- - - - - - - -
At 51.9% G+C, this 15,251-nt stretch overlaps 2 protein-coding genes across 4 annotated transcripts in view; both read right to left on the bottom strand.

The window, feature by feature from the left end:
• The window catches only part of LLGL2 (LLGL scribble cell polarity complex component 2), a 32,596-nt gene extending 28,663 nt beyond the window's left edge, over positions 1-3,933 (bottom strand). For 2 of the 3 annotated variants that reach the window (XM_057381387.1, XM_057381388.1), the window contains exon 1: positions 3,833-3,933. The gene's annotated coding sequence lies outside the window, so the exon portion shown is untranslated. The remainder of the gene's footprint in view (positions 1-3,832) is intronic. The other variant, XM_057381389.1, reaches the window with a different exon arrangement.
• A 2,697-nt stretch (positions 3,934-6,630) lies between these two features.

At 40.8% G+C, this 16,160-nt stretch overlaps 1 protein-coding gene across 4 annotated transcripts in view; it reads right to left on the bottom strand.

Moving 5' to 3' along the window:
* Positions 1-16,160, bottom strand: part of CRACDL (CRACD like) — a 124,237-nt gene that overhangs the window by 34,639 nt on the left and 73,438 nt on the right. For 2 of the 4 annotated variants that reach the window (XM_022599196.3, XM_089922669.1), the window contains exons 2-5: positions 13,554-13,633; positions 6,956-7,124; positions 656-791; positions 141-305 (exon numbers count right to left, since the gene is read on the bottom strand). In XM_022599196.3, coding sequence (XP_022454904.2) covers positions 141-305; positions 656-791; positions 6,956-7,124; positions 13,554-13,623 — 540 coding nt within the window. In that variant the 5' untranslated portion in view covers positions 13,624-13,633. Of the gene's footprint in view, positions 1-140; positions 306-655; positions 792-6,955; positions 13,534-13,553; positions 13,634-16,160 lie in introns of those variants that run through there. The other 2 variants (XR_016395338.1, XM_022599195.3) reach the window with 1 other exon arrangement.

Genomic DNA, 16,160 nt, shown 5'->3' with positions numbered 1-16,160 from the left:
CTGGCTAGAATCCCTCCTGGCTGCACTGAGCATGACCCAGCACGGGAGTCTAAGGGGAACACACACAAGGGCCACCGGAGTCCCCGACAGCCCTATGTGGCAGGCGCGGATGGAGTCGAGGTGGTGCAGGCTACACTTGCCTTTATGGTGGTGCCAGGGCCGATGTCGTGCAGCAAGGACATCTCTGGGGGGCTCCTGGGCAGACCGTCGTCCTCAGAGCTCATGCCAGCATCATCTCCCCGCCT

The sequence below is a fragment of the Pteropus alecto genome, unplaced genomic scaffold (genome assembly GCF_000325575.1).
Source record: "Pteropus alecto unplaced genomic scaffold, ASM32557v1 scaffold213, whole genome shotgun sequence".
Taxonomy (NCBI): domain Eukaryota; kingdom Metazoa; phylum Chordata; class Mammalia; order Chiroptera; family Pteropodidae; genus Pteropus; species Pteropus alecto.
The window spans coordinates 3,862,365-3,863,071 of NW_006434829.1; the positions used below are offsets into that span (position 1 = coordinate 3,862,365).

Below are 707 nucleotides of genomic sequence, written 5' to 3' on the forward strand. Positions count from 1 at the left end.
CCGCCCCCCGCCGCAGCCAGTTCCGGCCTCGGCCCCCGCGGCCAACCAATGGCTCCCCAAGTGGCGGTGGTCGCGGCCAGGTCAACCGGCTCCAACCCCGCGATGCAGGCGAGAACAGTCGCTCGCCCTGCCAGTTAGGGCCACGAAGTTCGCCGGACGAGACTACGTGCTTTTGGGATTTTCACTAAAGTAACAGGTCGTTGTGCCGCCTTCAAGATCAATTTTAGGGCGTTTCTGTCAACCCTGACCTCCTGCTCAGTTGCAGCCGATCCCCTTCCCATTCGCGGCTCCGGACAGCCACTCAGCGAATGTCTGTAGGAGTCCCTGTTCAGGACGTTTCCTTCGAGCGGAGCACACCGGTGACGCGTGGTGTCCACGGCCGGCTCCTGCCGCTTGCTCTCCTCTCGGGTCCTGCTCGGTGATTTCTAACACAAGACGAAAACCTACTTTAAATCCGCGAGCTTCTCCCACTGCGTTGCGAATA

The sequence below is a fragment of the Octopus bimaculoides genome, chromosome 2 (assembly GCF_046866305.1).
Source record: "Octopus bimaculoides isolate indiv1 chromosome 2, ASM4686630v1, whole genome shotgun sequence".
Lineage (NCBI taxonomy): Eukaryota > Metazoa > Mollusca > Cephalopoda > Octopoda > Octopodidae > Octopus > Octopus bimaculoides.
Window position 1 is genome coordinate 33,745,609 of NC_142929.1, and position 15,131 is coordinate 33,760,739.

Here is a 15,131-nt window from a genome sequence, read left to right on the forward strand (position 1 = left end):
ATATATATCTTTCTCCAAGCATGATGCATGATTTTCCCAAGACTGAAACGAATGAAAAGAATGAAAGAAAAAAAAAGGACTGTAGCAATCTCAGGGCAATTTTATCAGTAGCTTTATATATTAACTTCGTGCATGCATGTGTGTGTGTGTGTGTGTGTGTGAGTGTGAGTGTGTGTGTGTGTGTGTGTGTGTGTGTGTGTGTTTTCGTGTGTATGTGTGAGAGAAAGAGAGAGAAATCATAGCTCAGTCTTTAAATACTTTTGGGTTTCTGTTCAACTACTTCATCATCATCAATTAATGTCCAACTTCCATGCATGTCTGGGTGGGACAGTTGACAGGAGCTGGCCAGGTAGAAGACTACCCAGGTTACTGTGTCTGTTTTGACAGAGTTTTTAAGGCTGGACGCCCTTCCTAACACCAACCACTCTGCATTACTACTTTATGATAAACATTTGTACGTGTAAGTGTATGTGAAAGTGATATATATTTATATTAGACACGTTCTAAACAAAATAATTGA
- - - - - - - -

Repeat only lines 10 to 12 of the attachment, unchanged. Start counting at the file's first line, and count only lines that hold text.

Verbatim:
The sequence below is a fragment of the Pteropus alecto genome, unplaced genomic scaffold (genome assembly GCF_000325575.1).
Source record: "Pteropus alecto unplaced genomic scaffold, ASM32557v1 scaffold213, whole genome shotgun sequence".
Taxonomy (NCBI): domain Eukaryota; kingdom Metazoa; phylum Chordata; class Mammalia; order Chiroptera; family Pteropodidae; genus Pteropus; species Pteropus alecto.